Gitane switched from foil decals to the yellow or green clear film stickers like on this bike at the beginning 1974. During the switch over in late 1973, there were some cross-overs in components.

From at least the early 1960's ALL Gitanes with Reynolds 531 tubing, either just the 3 the main tubes or full Reynolds had forged dropouts: Simplex, Huret or Campagnolo. Never stamped steel dropouts.

The Interclub models from the bike boom to the mid 70's had brake cable clips on the top tubes rather than brazed on cable stops that were used on the lower end models.

Gitane used Campagnolo Nuovo Tipo hubs on ~1972-1976 Tour de France bikes not on Interclubs. Someone changed the Nuovo Tipo QR axles to nutted axles**********?

Interclubs had alloy bars not chrome plated steel bars.

I've never seen those style Weinmann side pulls on a Gitane.

Gitanes didn't come with quill style pedals except on a few top end models.

The Sugino Maxy cranks may have come with the frame.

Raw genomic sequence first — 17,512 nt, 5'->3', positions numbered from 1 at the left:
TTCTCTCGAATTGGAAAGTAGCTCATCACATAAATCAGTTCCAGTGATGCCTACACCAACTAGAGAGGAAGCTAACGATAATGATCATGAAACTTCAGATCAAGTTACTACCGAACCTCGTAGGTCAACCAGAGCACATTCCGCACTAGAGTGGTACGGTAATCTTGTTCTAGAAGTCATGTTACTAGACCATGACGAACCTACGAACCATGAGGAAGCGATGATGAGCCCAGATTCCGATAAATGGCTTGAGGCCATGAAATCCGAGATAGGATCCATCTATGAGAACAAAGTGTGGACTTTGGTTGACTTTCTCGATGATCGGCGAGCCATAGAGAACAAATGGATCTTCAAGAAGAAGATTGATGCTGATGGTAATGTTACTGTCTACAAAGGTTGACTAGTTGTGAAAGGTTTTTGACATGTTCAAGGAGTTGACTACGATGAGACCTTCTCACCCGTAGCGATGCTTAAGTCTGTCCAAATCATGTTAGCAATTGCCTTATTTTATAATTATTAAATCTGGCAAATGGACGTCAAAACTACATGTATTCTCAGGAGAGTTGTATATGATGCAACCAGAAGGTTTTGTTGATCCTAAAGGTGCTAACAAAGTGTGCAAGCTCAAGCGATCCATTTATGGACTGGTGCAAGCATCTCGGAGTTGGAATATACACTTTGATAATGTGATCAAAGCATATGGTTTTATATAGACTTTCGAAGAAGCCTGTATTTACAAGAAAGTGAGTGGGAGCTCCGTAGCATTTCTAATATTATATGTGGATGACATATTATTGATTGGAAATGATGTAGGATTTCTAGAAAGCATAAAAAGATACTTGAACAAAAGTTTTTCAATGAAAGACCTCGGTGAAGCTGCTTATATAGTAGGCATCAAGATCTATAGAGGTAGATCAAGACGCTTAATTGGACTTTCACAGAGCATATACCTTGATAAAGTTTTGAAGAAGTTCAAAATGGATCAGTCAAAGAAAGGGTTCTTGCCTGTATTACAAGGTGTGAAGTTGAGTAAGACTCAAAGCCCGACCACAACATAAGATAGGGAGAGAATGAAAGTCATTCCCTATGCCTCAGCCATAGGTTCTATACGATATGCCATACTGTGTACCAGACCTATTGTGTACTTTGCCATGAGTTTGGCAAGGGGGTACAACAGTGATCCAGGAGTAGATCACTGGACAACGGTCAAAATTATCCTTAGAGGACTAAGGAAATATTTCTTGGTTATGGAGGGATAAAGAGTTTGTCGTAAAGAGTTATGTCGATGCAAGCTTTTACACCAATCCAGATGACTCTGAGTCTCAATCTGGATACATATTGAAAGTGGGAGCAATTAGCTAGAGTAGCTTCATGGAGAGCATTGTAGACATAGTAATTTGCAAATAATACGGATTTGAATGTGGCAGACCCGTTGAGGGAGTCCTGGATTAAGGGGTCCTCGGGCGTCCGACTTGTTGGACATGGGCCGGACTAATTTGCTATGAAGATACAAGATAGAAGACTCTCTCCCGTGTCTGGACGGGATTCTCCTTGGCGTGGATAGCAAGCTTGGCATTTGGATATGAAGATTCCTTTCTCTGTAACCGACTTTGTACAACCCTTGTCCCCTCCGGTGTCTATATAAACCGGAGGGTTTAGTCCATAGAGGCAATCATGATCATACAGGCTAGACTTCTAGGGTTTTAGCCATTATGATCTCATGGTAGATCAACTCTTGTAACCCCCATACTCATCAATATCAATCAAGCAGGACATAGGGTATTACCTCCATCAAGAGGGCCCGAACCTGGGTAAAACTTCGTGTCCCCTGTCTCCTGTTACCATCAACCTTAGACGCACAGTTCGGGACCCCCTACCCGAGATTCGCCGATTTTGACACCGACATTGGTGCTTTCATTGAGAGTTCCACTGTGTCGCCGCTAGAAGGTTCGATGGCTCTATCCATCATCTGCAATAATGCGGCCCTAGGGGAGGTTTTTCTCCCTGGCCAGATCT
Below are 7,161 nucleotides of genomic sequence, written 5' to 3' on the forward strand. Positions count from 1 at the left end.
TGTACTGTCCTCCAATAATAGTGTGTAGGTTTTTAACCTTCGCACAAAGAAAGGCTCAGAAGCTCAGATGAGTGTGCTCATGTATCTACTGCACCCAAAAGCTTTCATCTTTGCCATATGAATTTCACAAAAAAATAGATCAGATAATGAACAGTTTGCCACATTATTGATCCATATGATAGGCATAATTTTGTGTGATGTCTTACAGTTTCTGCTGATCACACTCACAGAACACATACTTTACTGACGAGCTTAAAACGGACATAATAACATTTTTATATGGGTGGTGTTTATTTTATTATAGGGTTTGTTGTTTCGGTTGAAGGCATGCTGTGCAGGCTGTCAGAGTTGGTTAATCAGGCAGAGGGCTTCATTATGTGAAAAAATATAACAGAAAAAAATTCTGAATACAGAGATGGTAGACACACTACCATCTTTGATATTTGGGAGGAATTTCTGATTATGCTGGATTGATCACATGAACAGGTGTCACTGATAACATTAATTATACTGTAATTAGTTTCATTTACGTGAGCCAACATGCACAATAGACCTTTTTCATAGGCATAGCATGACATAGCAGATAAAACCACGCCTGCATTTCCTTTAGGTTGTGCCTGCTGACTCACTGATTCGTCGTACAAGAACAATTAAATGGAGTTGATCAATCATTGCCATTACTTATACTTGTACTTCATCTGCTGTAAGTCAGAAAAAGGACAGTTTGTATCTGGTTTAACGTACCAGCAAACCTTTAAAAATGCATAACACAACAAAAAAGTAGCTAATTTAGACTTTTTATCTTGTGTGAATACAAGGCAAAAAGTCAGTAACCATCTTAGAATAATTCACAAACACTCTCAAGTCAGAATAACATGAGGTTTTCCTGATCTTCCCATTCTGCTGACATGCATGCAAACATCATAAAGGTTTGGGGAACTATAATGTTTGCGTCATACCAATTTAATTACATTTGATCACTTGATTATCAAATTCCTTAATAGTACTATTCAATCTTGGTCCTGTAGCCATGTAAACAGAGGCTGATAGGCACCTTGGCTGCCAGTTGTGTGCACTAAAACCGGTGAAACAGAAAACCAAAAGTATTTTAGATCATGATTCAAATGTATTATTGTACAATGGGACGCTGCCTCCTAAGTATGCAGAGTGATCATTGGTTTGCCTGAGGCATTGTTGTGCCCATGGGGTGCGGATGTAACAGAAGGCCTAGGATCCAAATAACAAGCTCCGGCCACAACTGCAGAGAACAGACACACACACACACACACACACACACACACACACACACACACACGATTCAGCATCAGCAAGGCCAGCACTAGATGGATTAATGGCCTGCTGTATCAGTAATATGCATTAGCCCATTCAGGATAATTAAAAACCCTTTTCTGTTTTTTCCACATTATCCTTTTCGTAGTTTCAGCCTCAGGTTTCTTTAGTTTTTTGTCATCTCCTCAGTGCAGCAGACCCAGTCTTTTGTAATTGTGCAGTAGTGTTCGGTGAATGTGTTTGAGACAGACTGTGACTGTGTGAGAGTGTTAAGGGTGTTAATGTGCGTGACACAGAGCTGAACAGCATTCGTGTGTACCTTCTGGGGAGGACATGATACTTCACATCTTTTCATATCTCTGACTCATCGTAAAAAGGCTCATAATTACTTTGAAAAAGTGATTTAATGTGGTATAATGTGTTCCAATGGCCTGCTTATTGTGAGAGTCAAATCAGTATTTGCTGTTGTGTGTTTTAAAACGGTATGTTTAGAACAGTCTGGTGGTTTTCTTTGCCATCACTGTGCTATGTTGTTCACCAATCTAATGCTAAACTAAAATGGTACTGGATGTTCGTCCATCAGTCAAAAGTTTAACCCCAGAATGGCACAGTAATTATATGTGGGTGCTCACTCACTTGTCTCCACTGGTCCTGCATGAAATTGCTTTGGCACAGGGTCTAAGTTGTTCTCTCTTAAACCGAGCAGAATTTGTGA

The frame is probably made of medium weight carbon steel. They took 25.8mm seatposts (or there abouts).

These larger frames ride pretty well because they can flex more that smaller ones and will absorb road shocks well.

A head tube decal would be a good indicator of the year. The first picture shows a 1974 sticker, the second is from 1975-76.

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Old 11-20-16, 05:21 AM
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Originally Posted by verktyg
Gitane switched from foil decals to the yellow or green clear film stickers like on this bike at the beginning 1974. During the switch over in late 1973, there were some cross-overs in components.